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14 April 2024

There's a whiff of protectionism in the air

By David Robertson

Protectionism is a dirty word in the business world but it is also a subject that generates a great deal of hypocrisy. It seems that everybody likes an open market when they are benefiting from it but as soon as global competitive pressures get too much, you can guarantee that the siren call of protectionism will start up.

Take, for example, the $900 billion (Dh3.3 trillion) stimulus package being put together in the United States. The US Congress, which talks up free markets at every opportunity, inserted a clause into the bill that would require any manufactured goods purchased with stimulus money to be American made. That is a pretty blatant piece of protectionism even for a country as practised at hypocrisy as the US.

Last week, Europe complained about the "Buy American" provisions in the bill and President Obama had to lean on the Senate to water them down or face a trade war, which would hardly have been a sensible way to tackle a recession.

However, the US is by no means the only culprit when it comes to protectionist hypocrisy. There are numerous governments around the world that happily sing the free-markets tune when it suits them and then do the exact opposite when life gets tough.

Last year Russia increased import duties on cars to protect its feeble auto industry, India has increased steel tariffs and with the world economy ailing these examples are expected to become more common. But for truly outrageous protectionism nothing beats the aviation industry.

Aviation is without doubt the most absurdly protectionist sector in the world. For decades, individual governments have negotiated rights with other governments to allow certain airlines to fly certain routes on certain days. Bloated nationalised flag carriers have been given favoured status and a toxic combination of national pride and economic protectionism has kept aviation in the dark ages. It has only been comparatively recently that some of the barriers have come down, but by no means all of them, as a document published by Emirates airline demonstrated last week.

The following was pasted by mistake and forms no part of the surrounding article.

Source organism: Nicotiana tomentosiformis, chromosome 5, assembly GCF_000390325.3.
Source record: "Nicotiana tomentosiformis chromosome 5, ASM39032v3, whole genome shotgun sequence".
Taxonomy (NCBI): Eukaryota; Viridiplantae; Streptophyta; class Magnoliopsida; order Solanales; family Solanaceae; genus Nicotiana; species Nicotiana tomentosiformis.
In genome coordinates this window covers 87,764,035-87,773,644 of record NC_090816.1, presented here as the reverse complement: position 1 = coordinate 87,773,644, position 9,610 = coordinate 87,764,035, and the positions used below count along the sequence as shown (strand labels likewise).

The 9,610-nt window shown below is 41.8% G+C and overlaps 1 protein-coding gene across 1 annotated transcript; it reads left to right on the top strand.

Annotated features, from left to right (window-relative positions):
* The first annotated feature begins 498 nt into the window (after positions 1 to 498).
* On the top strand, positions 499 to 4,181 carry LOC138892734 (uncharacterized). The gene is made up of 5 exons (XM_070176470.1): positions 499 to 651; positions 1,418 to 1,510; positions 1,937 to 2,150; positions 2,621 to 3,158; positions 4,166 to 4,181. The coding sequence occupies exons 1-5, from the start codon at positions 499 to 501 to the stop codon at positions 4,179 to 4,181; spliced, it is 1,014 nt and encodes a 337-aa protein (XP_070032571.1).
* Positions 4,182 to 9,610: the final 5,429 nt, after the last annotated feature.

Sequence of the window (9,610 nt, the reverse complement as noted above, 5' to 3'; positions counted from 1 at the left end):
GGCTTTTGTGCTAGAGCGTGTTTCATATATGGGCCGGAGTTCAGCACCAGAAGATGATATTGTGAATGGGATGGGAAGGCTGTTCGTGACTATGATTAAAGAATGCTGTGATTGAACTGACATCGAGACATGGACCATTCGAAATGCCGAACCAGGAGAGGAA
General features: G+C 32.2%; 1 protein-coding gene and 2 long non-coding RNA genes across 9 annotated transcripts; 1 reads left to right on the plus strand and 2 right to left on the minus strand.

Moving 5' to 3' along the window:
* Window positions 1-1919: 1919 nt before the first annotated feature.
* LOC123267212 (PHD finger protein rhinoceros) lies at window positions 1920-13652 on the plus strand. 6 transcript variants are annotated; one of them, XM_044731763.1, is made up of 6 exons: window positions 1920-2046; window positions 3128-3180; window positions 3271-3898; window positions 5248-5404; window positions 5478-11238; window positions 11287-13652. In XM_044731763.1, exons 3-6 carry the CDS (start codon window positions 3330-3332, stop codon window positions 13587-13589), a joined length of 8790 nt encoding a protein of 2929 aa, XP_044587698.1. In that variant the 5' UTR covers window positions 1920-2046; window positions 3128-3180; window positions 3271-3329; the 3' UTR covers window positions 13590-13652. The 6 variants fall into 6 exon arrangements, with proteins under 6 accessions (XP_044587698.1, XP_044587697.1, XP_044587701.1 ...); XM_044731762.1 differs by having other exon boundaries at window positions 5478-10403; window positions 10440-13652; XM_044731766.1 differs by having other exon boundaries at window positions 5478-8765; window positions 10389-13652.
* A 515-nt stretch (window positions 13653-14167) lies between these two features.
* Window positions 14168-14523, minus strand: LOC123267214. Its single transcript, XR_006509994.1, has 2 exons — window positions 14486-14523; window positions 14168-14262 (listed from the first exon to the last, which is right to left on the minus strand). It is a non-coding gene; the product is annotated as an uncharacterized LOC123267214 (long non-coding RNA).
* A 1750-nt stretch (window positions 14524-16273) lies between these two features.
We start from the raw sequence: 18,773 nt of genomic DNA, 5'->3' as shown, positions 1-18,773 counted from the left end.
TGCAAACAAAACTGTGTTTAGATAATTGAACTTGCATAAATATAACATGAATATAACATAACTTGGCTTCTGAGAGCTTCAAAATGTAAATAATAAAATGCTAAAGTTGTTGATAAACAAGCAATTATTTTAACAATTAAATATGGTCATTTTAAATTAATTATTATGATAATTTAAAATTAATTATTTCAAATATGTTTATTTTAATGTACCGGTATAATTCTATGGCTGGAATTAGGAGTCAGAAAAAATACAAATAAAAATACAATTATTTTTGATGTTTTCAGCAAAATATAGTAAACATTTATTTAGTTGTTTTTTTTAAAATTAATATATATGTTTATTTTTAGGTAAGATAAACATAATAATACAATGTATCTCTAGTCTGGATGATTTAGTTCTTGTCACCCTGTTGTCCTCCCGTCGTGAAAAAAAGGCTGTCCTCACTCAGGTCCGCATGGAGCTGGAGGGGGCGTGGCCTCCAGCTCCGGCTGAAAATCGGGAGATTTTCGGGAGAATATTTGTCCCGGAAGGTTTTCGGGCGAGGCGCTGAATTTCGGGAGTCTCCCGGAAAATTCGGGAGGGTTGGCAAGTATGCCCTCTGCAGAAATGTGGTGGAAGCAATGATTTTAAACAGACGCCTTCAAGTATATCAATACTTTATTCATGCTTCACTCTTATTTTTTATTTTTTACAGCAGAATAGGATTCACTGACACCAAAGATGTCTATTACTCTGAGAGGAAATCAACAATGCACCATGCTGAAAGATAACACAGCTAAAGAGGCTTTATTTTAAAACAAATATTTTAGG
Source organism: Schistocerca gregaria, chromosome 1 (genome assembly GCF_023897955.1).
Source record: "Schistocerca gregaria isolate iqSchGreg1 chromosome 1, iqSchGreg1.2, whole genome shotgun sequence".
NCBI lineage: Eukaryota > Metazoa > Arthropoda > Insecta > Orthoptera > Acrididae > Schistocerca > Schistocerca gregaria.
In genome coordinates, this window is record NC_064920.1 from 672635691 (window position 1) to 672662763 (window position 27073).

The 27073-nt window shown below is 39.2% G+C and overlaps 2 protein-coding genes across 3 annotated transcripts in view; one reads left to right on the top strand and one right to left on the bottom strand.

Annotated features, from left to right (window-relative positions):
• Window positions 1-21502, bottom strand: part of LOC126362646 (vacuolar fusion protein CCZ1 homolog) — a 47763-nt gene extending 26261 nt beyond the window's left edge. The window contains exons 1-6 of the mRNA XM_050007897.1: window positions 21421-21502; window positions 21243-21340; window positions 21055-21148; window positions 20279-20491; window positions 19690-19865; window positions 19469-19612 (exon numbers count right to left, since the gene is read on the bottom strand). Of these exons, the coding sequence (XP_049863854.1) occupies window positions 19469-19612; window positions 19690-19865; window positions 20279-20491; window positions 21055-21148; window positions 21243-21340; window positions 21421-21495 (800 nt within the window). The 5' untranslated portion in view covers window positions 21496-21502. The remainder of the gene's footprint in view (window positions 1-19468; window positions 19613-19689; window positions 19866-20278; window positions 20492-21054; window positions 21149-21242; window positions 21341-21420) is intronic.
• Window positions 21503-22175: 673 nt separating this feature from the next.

At present, Canada limits Emirates to just three flights a week. That is three flights total – not just to each city. Emirates would like to increase its Toronto to Dubai service from three times a week to daily but is not allowed to do so. And what about services to Montreal or Vancouver? Sorry, that is not allowed either.

This is absurd. The Canadian government does not limit the number of companies allowed to sell computers or cars so why should it restrict consumers' ability to buy plane tickets. I suspect that the answer lies in the Canadian government's desire to protect Air Canada by forcing passengers bound for the Middle East to transfer in Europe so they can fly via the flag carrier's extensive transatlantic network. That might be good for Air Canada and its trade unions but is bad for any business that wants to expand its links with the rapidly growing Gulf.

Emirates has similar difficulties with Germany, despite Lufthansa being more than capable of looking after itself in a fair competitive fight.

However, protectionist tendencies do not stop with obstructive governments. The airline industry is becoming less competitive as carriers coalesce into "alliances". British Airways and American Airlines dominate oneworld while Lufthansa leads the Star Alliance and Air France-KLM runs Skyteam. The various airlines that make up these alliances are able to cross-market and cross-sell tickets, which effectively removes competition as carriers co-operate on the capacity to be allocated to each route.

This gives the alliances huge competitive power. For example, nearly half of the flights from Heathrow, the world's busiest international airport, are with a oneworld affiliated airline. On some routes, such as Frankfurt to Washington DC, there is effectively no competition as one alliance (in this case Star) completely dominates. That cannot be good for passengers.

Despite the dominance of the alliances on many of the world's most important routes they are still paranoid about the rapid growth of Emirates and lobby their governments to keep the Gulf carrier out. A Star Alliance document obtained by Emirates suggests dealing with the threat from the Gulf by sharing intelligence, bringing another Middle East carrier into the alliance, lobbying governments and ceasing co-operation with Emirates on passenger transfers.

If these ideas had been put forward only by Lufthansa, then fine. Pretty much anything goes in the fight for customers but for a competition-limiting alliance of rivals to suggest it… well, it's hypocrisy. There is a good reason why protectionism is a dirty word because it stunts growth. In the airline industry it is us passengers that pay the price for that short sightedness.

- The writer is a business correspondent with The Times of London